Stirk is leaving the agency to join Facebook as head of planning, a global role overseeing the social media giant’s own brand planning, based in its Menlo Park headquarters near San Francisco.
To replace Stirk, the network is looking for "a business leader with a successful track record of running a creative agency, who can bring an innovative strategic vision to the agency and clients’ business."
Rosie Bardales, the executive creative director at BETC London, will be supported by BETC Paris until the Havas-owned network appoints a new London CEO.
Stirk’s departure comes after a turbulent 2015 for BETC London, which was rocked by Bacardi, its biggest client, moving its entire creative business to BBDO. It then saw Diet Coke shift work into Dawson Pickering, the creative agency started by Neil Dawson, one of BETC London’s co-founders.
Nearly 1,000 people work in BETC’s offices across Paris, London and Sao Paulo. The London office, which moved from Fitzrovia to Clerkenwell last year, had about 30 staff at the end of 2015 – 14% less than the previous year.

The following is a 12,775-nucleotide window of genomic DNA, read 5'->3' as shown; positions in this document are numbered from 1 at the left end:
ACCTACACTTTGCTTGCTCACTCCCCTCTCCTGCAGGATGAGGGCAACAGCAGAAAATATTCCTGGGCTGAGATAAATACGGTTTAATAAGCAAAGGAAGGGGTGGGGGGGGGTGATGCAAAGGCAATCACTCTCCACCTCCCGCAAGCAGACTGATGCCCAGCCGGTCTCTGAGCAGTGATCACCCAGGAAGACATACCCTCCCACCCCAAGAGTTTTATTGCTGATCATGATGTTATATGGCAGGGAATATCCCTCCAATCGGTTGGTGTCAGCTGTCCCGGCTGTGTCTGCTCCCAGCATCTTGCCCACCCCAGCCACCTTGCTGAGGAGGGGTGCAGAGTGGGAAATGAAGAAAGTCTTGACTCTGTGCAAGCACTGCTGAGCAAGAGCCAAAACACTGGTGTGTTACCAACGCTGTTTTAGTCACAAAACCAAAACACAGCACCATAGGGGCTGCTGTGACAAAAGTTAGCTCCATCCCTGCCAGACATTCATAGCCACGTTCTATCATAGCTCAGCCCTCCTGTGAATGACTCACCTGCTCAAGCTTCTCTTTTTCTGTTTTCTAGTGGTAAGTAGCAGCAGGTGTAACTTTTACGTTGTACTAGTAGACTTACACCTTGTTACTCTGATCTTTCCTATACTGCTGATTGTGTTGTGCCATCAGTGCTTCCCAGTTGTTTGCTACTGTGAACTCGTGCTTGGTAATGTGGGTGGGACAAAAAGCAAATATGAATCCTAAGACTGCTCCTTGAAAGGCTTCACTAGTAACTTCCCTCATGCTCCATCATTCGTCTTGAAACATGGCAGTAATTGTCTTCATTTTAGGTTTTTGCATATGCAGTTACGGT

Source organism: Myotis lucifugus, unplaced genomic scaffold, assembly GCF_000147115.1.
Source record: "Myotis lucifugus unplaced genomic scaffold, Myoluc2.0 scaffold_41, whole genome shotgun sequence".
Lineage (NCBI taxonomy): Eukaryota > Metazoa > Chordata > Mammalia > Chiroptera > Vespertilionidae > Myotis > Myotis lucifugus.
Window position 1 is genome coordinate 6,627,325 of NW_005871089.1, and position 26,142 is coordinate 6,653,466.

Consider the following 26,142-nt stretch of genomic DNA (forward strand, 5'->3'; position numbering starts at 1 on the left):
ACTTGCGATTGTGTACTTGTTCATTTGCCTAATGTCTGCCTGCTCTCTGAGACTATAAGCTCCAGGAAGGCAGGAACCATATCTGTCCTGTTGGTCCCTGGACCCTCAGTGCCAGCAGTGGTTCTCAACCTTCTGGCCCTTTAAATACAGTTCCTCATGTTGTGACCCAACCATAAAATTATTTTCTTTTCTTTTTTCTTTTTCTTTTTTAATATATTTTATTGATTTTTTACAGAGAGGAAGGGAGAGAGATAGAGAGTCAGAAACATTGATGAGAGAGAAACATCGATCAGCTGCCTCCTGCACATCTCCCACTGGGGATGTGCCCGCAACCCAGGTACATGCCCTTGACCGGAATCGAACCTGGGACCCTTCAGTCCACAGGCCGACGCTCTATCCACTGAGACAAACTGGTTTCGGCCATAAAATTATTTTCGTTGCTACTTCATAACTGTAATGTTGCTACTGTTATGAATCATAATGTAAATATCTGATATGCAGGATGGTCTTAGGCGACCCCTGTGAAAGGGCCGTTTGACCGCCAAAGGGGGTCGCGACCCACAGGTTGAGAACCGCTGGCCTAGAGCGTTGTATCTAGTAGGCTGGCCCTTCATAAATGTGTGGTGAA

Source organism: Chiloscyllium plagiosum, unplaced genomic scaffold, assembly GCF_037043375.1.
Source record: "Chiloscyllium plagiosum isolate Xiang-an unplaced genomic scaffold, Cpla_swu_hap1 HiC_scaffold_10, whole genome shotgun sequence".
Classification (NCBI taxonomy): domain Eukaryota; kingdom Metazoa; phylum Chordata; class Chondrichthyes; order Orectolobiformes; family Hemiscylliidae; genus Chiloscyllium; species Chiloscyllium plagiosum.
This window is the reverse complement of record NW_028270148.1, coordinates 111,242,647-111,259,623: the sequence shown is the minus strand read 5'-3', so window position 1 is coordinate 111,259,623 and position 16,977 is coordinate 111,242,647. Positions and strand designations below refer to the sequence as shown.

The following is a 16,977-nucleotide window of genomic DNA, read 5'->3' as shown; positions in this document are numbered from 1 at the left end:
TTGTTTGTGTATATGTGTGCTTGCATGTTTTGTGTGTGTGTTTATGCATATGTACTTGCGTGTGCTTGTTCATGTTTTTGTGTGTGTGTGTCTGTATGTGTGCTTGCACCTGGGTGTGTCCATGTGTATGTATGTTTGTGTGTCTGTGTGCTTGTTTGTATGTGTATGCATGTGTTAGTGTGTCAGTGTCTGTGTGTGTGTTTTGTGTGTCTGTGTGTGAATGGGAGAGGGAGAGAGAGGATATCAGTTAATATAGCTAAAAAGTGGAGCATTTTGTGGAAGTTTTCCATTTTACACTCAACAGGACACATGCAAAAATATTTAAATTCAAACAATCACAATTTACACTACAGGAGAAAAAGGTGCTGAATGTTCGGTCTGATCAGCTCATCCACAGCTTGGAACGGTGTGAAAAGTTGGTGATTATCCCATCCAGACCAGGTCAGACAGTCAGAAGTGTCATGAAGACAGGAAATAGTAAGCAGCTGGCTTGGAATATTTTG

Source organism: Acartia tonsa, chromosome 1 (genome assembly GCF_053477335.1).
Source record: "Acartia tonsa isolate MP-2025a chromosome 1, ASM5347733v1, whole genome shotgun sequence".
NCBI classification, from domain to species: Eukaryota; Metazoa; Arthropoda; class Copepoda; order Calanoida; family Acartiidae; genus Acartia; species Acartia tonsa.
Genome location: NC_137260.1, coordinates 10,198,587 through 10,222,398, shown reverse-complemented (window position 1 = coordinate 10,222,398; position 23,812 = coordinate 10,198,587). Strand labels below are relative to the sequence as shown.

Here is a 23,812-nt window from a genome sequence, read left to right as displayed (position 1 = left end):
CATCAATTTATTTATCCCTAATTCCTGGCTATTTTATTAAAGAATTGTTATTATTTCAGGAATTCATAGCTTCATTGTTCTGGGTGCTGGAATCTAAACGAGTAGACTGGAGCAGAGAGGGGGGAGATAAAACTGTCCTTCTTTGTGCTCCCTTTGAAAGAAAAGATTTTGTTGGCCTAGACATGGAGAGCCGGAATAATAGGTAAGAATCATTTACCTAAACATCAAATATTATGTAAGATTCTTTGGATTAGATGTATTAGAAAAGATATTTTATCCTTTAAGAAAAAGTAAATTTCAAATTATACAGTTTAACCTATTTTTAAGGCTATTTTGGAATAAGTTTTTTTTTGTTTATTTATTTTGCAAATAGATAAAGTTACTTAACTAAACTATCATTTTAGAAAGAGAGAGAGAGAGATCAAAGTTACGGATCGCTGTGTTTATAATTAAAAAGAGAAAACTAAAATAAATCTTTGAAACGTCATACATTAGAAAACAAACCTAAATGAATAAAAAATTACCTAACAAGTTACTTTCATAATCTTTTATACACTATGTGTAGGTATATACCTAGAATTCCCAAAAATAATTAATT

Nevertheless, BETC London picked up Scholl, Kado and Cote D’Or and, according to the company, is looking at double-digit growth this year.
Rémi Babinet, the chairman of BETC, said: "The facts speak for themselves. Rosie, Andrew and the BETC London team have worked hard over the past 12 months to stabilise and grow the agency.
"The BETC offices are working more closely than ever before, to create culturally-leading work, to drive business results for our brand partners."
BETC is also looking for a global business development director, based in Paris, to replace Guy Hayward, who was appointed as global chief executive of KBS in January 2015.
For this role, BETC is looking for "a true internationalist with an enviable ‘black book’ of connections and proven track record to accelerate growth during the next phase of BETC’s international expansion."
In September, the Paris headquarters’ 900 staff will complete its move to Les Magasins Généraux, a 20,000 square metre former flour and grain warehouse on the periphery of central Paris.